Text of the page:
by Albert Payson Terhune
This was a favorite of mine many years ago, and it hasn\’t lost much by its age. I didn\’t realize back then, but it\’s based on some true stories about the author\’s dog, a purebred collie. I might be biased due to nostalgia, but I thought the stories really well-told, with great characters some noble and sensible, other foolish or rough around the edges. Lad the collie dog has pretty much free run of a large estate on the edge of a lake. He pays close attention to his master\’s commands and has his duties as guard dog, but also a sense of mischief and likes to chase squirrels. Suffers the attention visitors give him (because he\’s so beautiful) only because his master orders him too, attacks tresspassers without pause, and loves little children no matter how much they mishandle him. He\’s just an overall fantastic dog. Well, some of the stories seem rather over the top- the dog is just a bit too perfect- even when he\’s accused of some wrongdoing it always turns out to be a mistake- but I greatly enjoyed them regardless. Lad shows his intelligence, grit and sense of honor at every turn. Among the adventures he is taken to a dog show (and hates it), gets lost in the city and finds his way home again, saves a crippled child from a snake, rescues a puppy from drowning, rounds up a visitor\’s straying sheep without any training (but then doesn\’t know what to do with them), defends a stranger from a bull at a livestock show, and in the end (getting old) has to defend himself against other dogs on the estate who suddenly decide to overthrow his dominance.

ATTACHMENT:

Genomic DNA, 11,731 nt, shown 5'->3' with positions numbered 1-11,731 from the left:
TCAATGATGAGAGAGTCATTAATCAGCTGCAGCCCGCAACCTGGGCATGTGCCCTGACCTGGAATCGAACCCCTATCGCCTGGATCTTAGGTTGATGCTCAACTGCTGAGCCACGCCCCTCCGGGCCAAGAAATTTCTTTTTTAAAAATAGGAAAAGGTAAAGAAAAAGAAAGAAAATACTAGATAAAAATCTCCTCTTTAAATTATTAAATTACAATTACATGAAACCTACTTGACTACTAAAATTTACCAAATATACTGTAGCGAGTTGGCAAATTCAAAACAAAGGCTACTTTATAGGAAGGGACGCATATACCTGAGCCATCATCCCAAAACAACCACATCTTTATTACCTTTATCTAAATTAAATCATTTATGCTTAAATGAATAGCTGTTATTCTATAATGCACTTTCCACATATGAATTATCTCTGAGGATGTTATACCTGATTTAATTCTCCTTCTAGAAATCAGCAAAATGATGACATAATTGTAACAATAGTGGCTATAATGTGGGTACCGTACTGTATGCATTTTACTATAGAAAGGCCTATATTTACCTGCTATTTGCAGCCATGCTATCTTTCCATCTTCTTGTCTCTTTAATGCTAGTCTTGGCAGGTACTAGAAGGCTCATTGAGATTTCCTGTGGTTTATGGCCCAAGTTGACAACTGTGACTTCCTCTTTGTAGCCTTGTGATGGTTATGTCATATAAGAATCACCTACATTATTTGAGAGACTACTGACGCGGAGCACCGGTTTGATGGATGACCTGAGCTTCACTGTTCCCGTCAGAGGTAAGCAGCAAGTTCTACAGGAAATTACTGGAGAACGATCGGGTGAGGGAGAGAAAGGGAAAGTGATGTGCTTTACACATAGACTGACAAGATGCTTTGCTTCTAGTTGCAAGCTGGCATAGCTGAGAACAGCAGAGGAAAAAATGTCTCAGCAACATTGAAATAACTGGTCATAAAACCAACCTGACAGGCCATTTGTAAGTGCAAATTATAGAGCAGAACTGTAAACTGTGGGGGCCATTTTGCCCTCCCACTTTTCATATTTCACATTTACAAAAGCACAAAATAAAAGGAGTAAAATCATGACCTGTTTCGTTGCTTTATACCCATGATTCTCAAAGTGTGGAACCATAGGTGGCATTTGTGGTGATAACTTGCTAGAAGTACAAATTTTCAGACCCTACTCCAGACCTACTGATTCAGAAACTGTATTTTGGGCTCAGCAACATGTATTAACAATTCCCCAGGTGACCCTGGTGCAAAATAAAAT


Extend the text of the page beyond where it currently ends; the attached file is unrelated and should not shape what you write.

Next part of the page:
There\’s more detail and complexity to these stories than you might expect, quite a few have surprising turns and are just as much about the people Lad adores and serves, as they are about the dog himself. It\’s really a glimpse into the past. Looking at other views on Goodreads reminded me how some of the attitudes in this book will be problematic to modern readers- especially children- the dogs often bite people (\”slashed to the bone\” is a common phrase), and are beaten by their loving masters to teach them. Although the author gives them limitations, they still understand more than is really possible, (though it doesn\’t go so far as to make them speak). The attitudes towards uneducated people, those of lower economic standing, and women, is less than stellar. Any child younger than five is referred to as a Baby. It\’s pretty obvious what the author\’s attitude about certain aspects of \”modern life\” in the early 1900\’s was! And yet, I was glad to read it again. It\’s that nostalgia. I\’m glad I knew this book as a kid. I wonder if I\’ll like Terhune\’s other books that I never read before, as much? Going to find out at some point, I acquired several off Project Gutenburg for my e-reader.
Rating: 4/5 286 pages, 1919
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